nor would ever do, is buy or sell anchor-text links in a blatant manner that
basically dared Google to penalize me. That’s just asking for trouble!




[added: Just noticed Jennifer Laycock’s take on this at Search Engine Guide.]

[added: Robert’s take at Search Engine Guide.]

Post Comment

 Beth said:
Comment @ 10/24/07 at 6:39 pm Talk about a Smack. I recently did a spin off page to offer wares at a reduced rate to commercial accounts. Thought I would do Google Adwords to beef up the traffic. Instead, now when customers input my new site address on google, they get all the unrelated pages that google has placed my site on and the possibility of a browser hijack to boot. Needless to say, I cancelled the adwords account and will have to wait it through for the banners on sites (that have nothing to do with X-ray Markers) drops off. Live and learn.
 Jill said:
Comment @ 10/24/07 at 7:12 pm That’s interesting, Beth, but not really sure how it relates to the topic at hand.
 John said:
Comment @ 10/24/07 at 7:15 pm Jill, you touched on the issue of PageRank and I think that’s the key to combating paid link schemes. If Google cut PR from their toolbar and stopped making the value public altogether, wouldn’t that stop the vast majority of paid linkers? Who would want to pay for a link if they didn’t know exactly how much link popularity weight that page carried, if any?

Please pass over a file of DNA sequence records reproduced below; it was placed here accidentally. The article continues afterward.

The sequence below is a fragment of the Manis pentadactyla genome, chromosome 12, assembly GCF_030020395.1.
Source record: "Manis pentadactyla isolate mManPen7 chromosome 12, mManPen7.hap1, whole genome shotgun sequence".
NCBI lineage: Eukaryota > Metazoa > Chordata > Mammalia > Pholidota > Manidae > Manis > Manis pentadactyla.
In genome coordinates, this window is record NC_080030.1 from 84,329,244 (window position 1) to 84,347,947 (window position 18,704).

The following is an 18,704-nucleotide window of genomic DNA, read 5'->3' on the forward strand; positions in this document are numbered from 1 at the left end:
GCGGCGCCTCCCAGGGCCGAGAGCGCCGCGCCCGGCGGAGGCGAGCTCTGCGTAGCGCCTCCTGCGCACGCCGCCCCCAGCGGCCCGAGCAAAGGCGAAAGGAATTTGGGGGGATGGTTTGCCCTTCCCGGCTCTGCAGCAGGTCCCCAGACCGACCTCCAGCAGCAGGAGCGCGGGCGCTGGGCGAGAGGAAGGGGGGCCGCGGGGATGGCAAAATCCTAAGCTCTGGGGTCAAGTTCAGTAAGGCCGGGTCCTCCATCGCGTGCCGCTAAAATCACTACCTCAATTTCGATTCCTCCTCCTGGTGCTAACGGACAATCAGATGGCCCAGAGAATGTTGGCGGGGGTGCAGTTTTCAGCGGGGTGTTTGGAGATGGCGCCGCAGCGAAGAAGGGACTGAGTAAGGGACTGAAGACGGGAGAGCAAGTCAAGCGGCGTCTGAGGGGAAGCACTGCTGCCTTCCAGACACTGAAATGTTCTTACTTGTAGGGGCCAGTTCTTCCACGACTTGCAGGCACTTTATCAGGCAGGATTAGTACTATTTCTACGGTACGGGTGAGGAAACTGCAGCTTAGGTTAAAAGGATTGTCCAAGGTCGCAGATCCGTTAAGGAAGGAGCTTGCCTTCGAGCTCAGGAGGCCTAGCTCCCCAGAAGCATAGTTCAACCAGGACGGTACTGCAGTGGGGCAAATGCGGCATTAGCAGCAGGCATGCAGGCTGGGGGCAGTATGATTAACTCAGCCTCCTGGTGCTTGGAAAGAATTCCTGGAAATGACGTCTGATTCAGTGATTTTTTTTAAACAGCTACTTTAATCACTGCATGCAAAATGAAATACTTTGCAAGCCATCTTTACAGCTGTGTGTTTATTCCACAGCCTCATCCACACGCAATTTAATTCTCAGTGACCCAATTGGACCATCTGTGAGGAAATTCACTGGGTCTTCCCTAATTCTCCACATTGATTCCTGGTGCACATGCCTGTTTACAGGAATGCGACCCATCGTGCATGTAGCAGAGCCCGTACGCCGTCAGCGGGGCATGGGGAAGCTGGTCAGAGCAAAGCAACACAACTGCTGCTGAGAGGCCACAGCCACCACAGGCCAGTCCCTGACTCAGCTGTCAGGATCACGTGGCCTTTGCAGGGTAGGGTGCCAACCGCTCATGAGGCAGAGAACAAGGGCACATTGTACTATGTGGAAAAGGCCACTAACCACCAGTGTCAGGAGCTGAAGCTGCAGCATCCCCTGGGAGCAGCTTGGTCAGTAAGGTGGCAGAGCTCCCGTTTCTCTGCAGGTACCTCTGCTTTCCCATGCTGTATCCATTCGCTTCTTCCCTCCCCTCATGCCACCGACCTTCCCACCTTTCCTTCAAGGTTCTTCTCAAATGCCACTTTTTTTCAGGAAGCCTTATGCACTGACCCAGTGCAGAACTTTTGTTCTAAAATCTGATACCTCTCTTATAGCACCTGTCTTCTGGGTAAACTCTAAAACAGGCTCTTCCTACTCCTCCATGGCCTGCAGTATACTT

Ahmed said:
Comment @ 10/24/07 at 7:28 pm Well said Jill :) The organic search shouldnt be manipulated in anyway by buying links - I hope google goes one step further and alters the SERPs. Pass that popcorn would you? :P
 Sebastian said:
Comment @ 10/24/07 at 7:41 pm Spot on. It’s a message. The great unwashed will ignore it as usual. I couldn’t resist and blogged that too, also enjoy Greg Bosers post on toolbar hysteria.
 marie said:
Comment @ 10/24/07 at 7:43 pm I’m a bit confused. 1. How does Google know which links are paid and which aren’t? 2. Does this mean people shouldn’t exchange links anymore? 3. What about doing links to sites without exchanging links or charging for them? I guess it leaves me a bit nervous about adding links now!
 Mike said: